Ch.2. Research method
In this chapter, Vygotsky lays down his methodological principles. Although it's been a while since I read his Historical Meaning of the Crisis in Psychology, the chapter seems in line with it. "Our main idea" is that in making the transition from animal to human, we made 
a dialectical leap that leads to a qualitative change in the relationship itself between the stimulus and the response. We might formulate our basic conclusion thus: human behavior differs by the same kind of qualitative uniqueness in comparison with the behavior of animals as the whole type of adaptation and historical development of man differs from the adaptation and development of animals because the process of mental development in man is part of the total process of the historical development of humanity. (p.39)
Man acts upon nature—including himself—and creates new conditions for self, conditions that allow him to shape himself (p.38).

Vygotsky and colleagues
began our research with a psychological analysis of several forms of behavior that are found, not frequently it is true, in everyday, common life and are thus known to everyone, but are also to a high degree complex, historical formations of the earliest epochs in the mental development of man. These techniques of methods of behavior, arising stereotypically in given situations, represent virtual solidified, petrified, crystallized psychological forms that arose in remote times at the most primitive stages of cultural development of man and in a remarkable way were preserved in the form of historical survivors in a petrified and in a living state in the behavior of modern man. (p.39) 
 One is the dilemma of Buridan's ass, which humans solve via artificially introduced auxiliary stimuli (ex: you can make a decision by flipping a coin; p.46). In fact, humans frequently determine their own behavior "with the help of artificially created stimuli-devices" such as tying a knot to remember or throwing dice (p.50). He adds, without evidence: "Tying a knot for remembering was one of the very first forms of the written word. This form played an enormous role in the history of culture, in the history of the development of writing" (p.50; but evidence suggests that Vygotsky was wrong in this example.)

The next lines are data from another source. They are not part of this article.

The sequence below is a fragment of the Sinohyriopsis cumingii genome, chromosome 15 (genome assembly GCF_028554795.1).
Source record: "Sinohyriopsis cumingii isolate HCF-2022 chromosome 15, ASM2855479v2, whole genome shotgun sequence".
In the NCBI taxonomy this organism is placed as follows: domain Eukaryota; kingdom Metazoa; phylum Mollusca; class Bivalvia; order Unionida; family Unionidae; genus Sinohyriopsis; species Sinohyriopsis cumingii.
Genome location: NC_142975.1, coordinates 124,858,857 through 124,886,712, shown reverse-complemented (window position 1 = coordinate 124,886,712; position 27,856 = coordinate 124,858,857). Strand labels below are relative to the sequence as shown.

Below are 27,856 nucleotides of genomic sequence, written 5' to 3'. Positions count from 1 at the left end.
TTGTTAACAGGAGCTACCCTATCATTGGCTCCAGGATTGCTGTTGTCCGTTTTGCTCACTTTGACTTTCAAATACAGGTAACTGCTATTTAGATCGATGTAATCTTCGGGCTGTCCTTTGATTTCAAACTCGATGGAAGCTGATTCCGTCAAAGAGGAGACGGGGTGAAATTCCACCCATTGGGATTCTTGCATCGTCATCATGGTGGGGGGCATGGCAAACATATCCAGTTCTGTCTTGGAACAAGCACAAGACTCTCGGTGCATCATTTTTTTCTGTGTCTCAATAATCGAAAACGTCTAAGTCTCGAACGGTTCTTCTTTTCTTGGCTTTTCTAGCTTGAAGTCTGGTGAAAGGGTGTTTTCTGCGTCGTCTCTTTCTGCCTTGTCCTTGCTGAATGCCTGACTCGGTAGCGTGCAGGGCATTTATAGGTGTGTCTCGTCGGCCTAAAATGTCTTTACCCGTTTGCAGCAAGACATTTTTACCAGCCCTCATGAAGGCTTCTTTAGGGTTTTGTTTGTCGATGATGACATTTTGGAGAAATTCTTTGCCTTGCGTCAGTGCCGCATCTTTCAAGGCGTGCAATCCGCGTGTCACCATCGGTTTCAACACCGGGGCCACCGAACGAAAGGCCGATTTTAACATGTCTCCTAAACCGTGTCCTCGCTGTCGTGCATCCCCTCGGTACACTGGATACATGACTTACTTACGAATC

Here, Vygotsky discusses signs, defined as "artificial stimuli-devices introduced by man into a psychological situation where they fulfill the function of autostimulation" (p.54). Signification is the creation and use of signs, and it distinguishes human behavior (p.55). "In the process of social life, man created and developed more complex systems of psychological connections without which work activity and all social life would be impossible." Signs are "devices of psychological connection in their very nature and in their essential function" (p.56). (Here, we see signs take center stage, as precursors to work activity—a formulation that Leontiev would later turn on its head.) One example of the use of signs is in memory: the knot "remembers" the errand for the man who ties it, in the sense that the knot is an active form of adaptation or external process of remembering. That is, memory is converted to external activity, whether in knots or in monuments (p.59).